But, apart from the rahui, if it was found that poachers were snaring birds in a forest where they had no right, an offence known as “kai haumi,” search would be made for some of the feathers that may have fallen from the birds taken. These would be taken to the priest of magic, to act as an ohonga, or medium, between the incantations of the priest and the subjects; and trouble lay before the kai-haumi gentry.

The causes of magic spells being employed were innumerable. Among others were quarrels concerning women, contentions between men as to items of ancient history, &c. jealousy, envy, and other causes too numerous to mention.

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One of the earliest acts of magic (makutu) on record is the act of Maui when he caused Irawaru to assume the form of a dog. The cause of this act was that Whatu-nui, wife of Maui, had received attentions from Maui's elder brother, Maui-mua.

Kākā, a chief of Kahungunu Tribe, derived his name from the following circumstance: A leading chief of the tribe had been slain by a priestly magician named Moeroa, who, in conjunction with one Meke, of Te Wairoa, obtained some kākā birds and performed over them their magic rites, and then sent them to the above chief, who, eating of them, died the death. It was then that Kawatiri took the name of Kākā, in order to keep green the memory of that killing.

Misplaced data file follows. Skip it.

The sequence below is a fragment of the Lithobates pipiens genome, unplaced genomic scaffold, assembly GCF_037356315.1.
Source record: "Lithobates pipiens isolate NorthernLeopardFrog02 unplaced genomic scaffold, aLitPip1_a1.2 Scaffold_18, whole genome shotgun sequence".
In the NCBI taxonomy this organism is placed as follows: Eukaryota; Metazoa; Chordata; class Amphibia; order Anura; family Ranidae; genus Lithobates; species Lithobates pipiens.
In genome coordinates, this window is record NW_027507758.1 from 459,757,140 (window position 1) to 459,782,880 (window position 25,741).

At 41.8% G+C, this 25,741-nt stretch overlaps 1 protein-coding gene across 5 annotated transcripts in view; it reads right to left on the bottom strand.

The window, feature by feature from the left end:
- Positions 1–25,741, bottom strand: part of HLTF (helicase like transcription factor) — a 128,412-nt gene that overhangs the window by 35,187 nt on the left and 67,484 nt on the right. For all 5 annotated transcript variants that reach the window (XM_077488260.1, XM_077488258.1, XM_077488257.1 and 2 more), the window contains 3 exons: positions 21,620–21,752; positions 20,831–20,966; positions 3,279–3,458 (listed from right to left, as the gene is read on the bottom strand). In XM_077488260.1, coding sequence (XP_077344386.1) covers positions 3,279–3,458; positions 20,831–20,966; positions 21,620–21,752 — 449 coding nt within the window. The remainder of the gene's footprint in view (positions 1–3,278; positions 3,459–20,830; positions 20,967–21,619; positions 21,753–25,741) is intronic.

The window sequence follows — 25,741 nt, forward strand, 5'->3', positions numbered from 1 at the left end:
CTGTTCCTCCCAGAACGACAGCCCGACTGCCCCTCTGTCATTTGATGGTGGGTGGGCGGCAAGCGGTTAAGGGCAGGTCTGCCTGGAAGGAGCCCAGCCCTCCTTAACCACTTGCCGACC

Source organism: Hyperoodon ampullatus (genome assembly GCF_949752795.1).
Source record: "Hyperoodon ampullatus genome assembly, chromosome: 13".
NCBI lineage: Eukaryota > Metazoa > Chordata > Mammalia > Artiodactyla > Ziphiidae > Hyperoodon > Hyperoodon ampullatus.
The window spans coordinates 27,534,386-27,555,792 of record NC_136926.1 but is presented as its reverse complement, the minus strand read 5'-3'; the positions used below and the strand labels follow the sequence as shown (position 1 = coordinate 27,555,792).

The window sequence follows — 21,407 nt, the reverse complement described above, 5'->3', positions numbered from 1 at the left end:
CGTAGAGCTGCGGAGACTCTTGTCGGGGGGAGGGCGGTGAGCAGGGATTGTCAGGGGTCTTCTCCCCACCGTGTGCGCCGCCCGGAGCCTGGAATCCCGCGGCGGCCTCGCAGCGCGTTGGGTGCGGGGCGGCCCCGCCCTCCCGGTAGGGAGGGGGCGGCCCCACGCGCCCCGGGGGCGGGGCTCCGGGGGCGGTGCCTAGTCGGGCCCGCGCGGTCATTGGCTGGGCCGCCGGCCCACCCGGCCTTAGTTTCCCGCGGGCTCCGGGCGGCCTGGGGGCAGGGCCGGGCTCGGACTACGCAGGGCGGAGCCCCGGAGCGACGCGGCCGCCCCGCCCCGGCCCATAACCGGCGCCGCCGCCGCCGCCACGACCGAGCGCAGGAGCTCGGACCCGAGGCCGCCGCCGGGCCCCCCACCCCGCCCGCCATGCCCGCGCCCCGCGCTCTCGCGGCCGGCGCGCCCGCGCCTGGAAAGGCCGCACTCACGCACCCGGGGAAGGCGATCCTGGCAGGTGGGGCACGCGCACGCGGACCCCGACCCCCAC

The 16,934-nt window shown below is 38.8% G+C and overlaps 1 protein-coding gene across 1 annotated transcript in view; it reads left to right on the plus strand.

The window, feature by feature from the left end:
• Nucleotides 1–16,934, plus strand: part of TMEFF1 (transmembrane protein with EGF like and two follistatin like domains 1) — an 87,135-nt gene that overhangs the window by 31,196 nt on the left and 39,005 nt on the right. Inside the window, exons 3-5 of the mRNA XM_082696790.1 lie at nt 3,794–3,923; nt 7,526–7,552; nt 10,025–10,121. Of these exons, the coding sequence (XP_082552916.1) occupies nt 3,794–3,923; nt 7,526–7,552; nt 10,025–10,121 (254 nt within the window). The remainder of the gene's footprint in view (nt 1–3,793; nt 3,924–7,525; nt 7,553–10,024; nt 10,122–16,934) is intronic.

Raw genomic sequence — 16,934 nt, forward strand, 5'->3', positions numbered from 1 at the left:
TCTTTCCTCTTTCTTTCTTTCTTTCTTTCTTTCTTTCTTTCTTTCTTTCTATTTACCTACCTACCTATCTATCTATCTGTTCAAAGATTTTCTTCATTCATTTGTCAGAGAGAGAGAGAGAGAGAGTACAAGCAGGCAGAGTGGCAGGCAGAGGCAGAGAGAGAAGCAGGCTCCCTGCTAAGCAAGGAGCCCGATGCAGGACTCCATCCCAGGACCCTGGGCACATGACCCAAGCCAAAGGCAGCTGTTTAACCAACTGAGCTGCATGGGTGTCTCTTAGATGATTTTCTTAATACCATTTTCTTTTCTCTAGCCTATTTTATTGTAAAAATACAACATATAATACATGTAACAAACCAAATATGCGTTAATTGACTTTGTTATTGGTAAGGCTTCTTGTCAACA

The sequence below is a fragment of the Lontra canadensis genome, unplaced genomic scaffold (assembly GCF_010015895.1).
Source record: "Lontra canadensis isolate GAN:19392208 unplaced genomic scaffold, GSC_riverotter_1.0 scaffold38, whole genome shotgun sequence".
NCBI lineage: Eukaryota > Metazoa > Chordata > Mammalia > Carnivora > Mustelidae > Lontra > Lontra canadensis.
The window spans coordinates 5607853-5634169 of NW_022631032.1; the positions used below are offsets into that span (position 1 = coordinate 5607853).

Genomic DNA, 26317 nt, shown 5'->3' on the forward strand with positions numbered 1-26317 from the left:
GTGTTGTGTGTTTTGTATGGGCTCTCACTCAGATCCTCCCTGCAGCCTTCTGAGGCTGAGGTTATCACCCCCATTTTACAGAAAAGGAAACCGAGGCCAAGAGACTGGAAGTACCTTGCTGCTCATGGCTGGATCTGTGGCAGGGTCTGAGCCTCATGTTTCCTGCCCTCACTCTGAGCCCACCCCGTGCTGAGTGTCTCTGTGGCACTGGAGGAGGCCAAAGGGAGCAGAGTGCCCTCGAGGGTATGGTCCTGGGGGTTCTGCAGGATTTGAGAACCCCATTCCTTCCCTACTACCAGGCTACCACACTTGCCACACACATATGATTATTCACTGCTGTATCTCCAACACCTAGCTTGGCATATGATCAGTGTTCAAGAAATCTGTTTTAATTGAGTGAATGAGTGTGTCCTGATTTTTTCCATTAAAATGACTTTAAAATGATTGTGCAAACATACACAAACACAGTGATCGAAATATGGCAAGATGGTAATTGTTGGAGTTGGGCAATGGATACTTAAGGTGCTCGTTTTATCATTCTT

Another good way in which to dispose of enemies is to obtain one of the (cooking) stones from their ovens. You then have certain spells recited over this by a magician and return the stone to the oven. When next those people eat food that has been cooked in that oven—he parekura! there will be trouble.

Sometimes bitter wars arose in consequence of acts of makutu, or witchcraft. When Ngati-maru, of Hauraki, raided the eastern shores of the Bay of Plenty they took back home with them numbers of Ngai-tai and Ngati-ira. Some time after this Te Whata, son of Tu-te-rangi-anini, of Ngati-maru, died, and Ngai-tai were accused of having bewitched him and so caused his death. Ngai-tai denied the truth of this, but said that Te Aitanga-a-mahaki had done so. Whereupon an expedition of Ngati-maru sailed from Hauraki, under the chiefs Tu-te-rangi-anini, Te Popo, and Te Rohu, to square matters up. After their departure Ngati-ira and Ngai-tai evolved the idea that Hauraki was a good place to migrate from. They therefore left, and returned home by an inland route through Tuhoeland, eventually reaching Torere. The Ngati-maru party attacked and defeated Ngai-tai at Parepaopao. One account says that they went on and attacked Te Aitanga-a-mahaki, a Turanga tribe. Before returning home Ngati-maru also defeated Te Whaka-tohea, the fight being known as “Paenga-toitoi.”